How to write the perfect apology on social media

By Grazel Gueco

So you’re in the middle of a PR crisis and people are just going at you or your brand on social media. Don’t worry, it happens to the best of us. What if we told you there was a way to come out of it victorious, leaving you unscathed? 

It’s totally possible, and it all depends on how well you apologise. 

Crafting the perfect apology is definitely not easy. We’ve seen way too many brands ruin their reputation over a half-hearted apology. So…what do you say? How do you say it? And how do you know whether or not it’s even worth saying at all? We’re here to help answer those questions with a cheat sheet for crafting the perfect apology on social media.

1. Acknowledge the mistake

First, give a brief recap of the situation at hand. Don’t try to minimise the situation or make excuses. Paint a picture of how people felt about the situation, and address the specific issue head-on. 

You don’t have to explain yourself or make excuses—in fact, doing so can come off as insincere and will only anger people further. Instead, take a moment to reflect on what happened and what role you played in it.

2. Empathise and show understanding

Empathy is one of the most important elements of any apology. Empathy is about seeing the world from someone else’s perspective, which makes it both an art and a science. 

It’s not enough to just say “I’m sorry.” You also need to show that you understand the people affected by your misstep, and that you recognize why they’re upset. If something negative happened because of your actions or words, then show that you understand the situation from their perspective as well.

3. Validate the experiences of people who were affected by your mistake

You have to agree with the negative feedback customers have been saying. This signals that you are on their side and that you or your brand are mature enough to admit your mistakes. 

Listen to what words customers say online so you can reflect it back to them in your apology. This can look like saying “We agree that our actions were disrespectful and weren’t in line with our values.”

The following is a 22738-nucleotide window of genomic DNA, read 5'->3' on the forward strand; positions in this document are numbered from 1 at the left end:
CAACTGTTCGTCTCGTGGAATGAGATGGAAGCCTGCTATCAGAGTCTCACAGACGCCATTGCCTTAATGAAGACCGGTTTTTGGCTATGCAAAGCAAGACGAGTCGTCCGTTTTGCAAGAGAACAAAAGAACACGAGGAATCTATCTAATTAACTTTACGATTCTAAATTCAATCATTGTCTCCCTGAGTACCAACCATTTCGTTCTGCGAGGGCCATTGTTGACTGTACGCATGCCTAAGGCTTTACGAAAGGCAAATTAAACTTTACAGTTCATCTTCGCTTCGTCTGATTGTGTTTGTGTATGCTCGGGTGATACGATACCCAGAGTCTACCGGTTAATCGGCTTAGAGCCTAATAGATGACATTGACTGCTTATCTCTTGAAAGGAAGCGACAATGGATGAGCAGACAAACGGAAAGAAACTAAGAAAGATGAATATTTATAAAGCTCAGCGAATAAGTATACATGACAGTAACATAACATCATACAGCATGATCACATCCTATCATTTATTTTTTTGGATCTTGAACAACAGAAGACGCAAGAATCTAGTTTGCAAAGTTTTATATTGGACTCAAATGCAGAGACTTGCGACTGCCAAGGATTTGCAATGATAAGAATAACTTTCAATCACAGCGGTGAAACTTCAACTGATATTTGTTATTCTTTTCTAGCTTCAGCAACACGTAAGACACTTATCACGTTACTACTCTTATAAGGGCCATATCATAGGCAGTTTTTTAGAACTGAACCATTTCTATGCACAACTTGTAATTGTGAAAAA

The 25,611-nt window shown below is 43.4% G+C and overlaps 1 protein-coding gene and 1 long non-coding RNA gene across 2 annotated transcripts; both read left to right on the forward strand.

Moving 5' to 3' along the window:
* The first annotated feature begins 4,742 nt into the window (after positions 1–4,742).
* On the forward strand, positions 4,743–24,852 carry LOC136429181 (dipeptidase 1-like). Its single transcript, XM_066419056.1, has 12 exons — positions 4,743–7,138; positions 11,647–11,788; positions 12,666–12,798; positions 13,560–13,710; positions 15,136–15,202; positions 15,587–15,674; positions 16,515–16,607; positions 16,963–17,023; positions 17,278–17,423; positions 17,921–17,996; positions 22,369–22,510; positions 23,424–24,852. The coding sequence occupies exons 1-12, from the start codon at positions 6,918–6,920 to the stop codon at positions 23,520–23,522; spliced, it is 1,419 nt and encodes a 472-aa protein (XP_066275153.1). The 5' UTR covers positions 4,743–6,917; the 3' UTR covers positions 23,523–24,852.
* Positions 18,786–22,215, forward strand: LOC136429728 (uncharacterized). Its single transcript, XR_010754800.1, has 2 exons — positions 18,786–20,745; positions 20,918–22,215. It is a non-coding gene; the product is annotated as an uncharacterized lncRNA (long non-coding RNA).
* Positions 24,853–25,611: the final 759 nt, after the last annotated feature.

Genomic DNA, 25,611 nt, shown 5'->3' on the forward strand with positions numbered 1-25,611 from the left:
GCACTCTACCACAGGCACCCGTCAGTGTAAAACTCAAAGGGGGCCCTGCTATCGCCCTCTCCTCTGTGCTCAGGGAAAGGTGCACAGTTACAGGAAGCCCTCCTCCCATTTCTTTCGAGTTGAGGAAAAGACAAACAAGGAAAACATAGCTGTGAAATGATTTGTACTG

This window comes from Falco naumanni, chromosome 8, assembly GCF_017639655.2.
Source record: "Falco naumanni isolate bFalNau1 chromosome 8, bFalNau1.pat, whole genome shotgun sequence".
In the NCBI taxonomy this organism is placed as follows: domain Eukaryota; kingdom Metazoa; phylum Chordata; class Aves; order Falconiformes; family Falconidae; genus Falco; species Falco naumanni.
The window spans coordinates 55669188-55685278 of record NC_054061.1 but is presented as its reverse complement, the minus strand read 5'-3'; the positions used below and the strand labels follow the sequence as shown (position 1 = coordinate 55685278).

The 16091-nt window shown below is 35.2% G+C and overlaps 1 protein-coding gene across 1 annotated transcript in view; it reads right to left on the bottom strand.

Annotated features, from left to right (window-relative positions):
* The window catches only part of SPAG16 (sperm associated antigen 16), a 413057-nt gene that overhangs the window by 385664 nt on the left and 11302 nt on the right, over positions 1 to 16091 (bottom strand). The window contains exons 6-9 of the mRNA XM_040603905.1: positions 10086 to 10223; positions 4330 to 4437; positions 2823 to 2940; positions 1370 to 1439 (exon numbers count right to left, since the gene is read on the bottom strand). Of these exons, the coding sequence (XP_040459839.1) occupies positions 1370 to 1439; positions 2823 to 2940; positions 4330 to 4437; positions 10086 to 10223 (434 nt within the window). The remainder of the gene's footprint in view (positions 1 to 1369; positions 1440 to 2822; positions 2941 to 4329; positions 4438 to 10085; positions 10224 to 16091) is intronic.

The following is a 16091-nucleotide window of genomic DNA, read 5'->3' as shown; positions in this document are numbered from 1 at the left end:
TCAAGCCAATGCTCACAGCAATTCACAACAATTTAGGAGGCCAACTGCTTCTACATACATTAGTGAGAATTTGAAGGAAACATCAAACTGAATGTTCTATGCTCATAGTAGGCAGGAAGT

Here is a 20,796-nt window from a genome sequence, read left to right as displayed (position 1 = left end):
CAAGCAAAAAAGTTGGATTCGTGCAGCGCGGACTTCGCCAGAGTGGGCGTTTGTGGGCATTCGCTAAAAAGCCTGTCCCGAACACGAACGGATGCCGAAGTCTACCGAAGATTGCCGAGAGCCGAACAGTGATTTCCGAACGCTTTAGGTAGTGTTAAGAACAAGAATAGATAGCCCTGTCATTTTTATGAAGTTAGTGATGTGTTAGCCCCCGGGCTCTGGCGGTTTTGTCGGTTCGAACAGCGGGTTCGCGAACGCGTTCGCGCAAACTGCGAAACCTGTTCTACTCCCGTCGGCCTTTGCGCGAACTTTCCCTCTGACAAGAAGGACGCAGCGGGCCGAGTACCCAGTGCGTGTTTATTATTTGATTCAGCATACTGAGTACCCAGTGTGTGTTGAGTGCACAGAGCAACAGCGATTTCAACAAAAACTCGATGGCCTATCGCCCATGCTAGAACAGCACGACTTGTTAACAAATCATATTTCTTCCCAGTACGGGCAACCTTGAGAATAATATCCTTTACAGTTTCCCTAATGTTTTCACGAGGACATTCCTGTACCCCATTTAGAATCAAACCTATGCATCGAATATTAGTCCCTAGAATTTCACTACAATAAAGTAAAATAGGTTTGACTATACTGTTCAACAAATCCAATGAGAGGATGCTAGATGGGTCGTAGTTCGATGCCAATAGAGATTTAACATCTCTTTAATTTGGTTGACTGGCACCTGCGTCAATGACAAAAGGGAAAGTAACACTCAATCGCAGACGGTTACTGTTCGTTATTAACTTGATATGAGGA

4. Offer an apology 

The next step is to offer a sincere apology. This is where the word ‘Sorry’ comes in. 

Avoid trying to justify your actions; it’s not helpful or necessary at this point in time. An effective apology focuses on the problem, not the person who caused it. Your job is simply to take responsibility for what happened, and then work toward making things right again by offering solutions that benefit everyone involved.

5. Explain how you’ll make up for it and do better 

An apology isn’t complete without the intention to do better next time. Let them know what steps you are taking to address this issue moving forward—in other words: How will you prevent this from happening again? What actions will you take to improve?

You can talk about the new policies your brand is implementing in light of the incident, and the reparations you will offer to anyone affected by it.

6. Set up a feedback form 

The next step is to set up a form where people can give you feedback. The great thing about setting up a form is that it allows users who might not feel comfortable speaking out loud in the comments section a way of giving feedback anonymously—it’s important that we hear from all sides! 

You can get many insights from the form to avoid situations like this again. This can be a learning experience for your company, and even a positive one in the end!

Ready to start saying ‘sorry’?

A good apology is sincere, empathetic, takes responsibility, and offers solutions. 

Reach out to our expert team of community managers if you need help formulating an apology statement, so you can turn this PR disaster into a blessing in disguise.